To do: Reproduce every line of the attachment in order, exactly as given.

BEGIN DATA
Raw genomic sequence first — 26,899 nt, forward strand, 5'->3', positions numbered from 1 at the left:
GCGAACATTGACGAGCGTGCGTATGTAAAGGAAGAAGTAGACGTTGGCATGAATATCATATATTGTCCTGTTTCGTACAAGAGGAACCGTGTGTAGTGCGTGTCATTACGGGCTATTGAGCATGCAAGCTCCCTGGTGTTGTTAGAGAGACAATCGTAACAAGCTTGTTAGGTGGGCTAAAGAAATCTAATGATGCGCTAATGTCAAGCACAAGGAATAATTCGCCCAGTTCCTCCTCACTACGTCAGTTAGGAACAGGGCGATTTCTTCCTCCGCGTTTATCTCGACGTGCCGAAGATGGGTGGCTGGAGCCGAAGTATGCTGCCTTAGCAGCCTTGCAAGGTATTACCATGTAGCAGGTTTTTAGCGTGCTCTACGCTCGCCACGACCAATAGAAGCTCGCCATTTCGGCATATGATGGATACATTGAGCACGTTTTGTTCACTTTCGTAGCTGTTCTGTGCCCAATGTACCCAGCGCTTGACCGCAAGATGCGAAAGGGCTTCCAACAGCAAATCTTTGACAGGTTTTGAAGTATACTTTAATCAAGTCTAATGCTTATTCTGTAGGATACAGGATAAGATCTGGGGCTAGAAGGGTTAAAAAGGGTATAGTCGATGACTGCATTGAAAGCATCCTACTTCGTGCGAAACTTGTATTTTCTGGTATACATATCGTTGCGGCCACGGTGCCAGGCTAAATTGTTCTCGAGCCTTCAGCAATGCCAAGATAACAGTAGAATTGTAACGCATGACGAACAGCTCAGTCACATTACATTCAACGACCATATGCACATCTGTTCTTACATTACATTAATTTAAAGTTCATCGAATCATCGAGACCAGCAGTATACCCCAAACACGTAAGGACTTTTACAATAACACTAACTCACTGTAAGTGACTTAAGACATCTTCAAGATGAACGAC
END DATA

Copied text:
Raw genomic sequence first — 26,899 nt, forward strand, 5'->3', positions numbered from 1 at the left:
GCGAACATTGACGAGCGTGCGTATGTAAAGGAAGAAGTAGACGTTGGCATGAATATCATATATTGTCCTGTTTCGTACAAGAGGAACCGTGTGTAGTGCGTGTCATTACGGGCTATTGAGCATGCAAGCTCCCTGGTGTTGTTAGAGAGACAATCGTAACAAGCTTGTTAGGTGGGCTAAAGAAATCTAATGATGCGCTAATGTCAAGCACAAGGAATAATTCGCCCAGTTCCTCCTCACTACGTCAGTTAGGAACAGGGCGATTTCTTCCTCCGCGTTTATCTCGACGTGCCGAAGATGGGTGGCTGGAGCCGAAGTATGCTGCCTTAGCAGCCTTGCAAGGTATTACCATGTAGCAGGTTTTTAGCGTGCTCTACGCTCGCCACGACCAATAGAAGCTCGCCATTTCGGCATATGATGGATACATTGAGCACGTTTTGTTCACTTTCGTAGCTGTTCTGTGCCCAATGTACCCAGCGCTTGACCGCAAGATGCGAAAGGGCTTCCAACAGCAAATCTTTGACAGGTTTTGAAGTATACTTTAATCAAGTCTAATGCTTATTCTGTAGGATACAGGATAAGATCTGGGGCTAGAAGGGTTAAAAAGGGTATAGTCGATGACTGCATTGAAAGCATCCTACTTCGTGCGAAACTTGTATTTTCTGGTATACATATCGTTGCGGCCACGGTGCCAGGCTAAATTGTTCTCGAGCCTTCAGCAATGCCAAGATAACAGTAGAATTGTAACGCATGACGAACAGCTCAGTCACATTACATTCAACGACCATATGCACATCTGTTCTTACATTACATTAATTTAAAGTTCATCGAATCATCGAGACCAGCAGTATACCCCAAACACGTAAGGACTTTTACAATAACACTAACTCACTGTAAGTGACTTAAGACATCTTCAAGATGAACGAC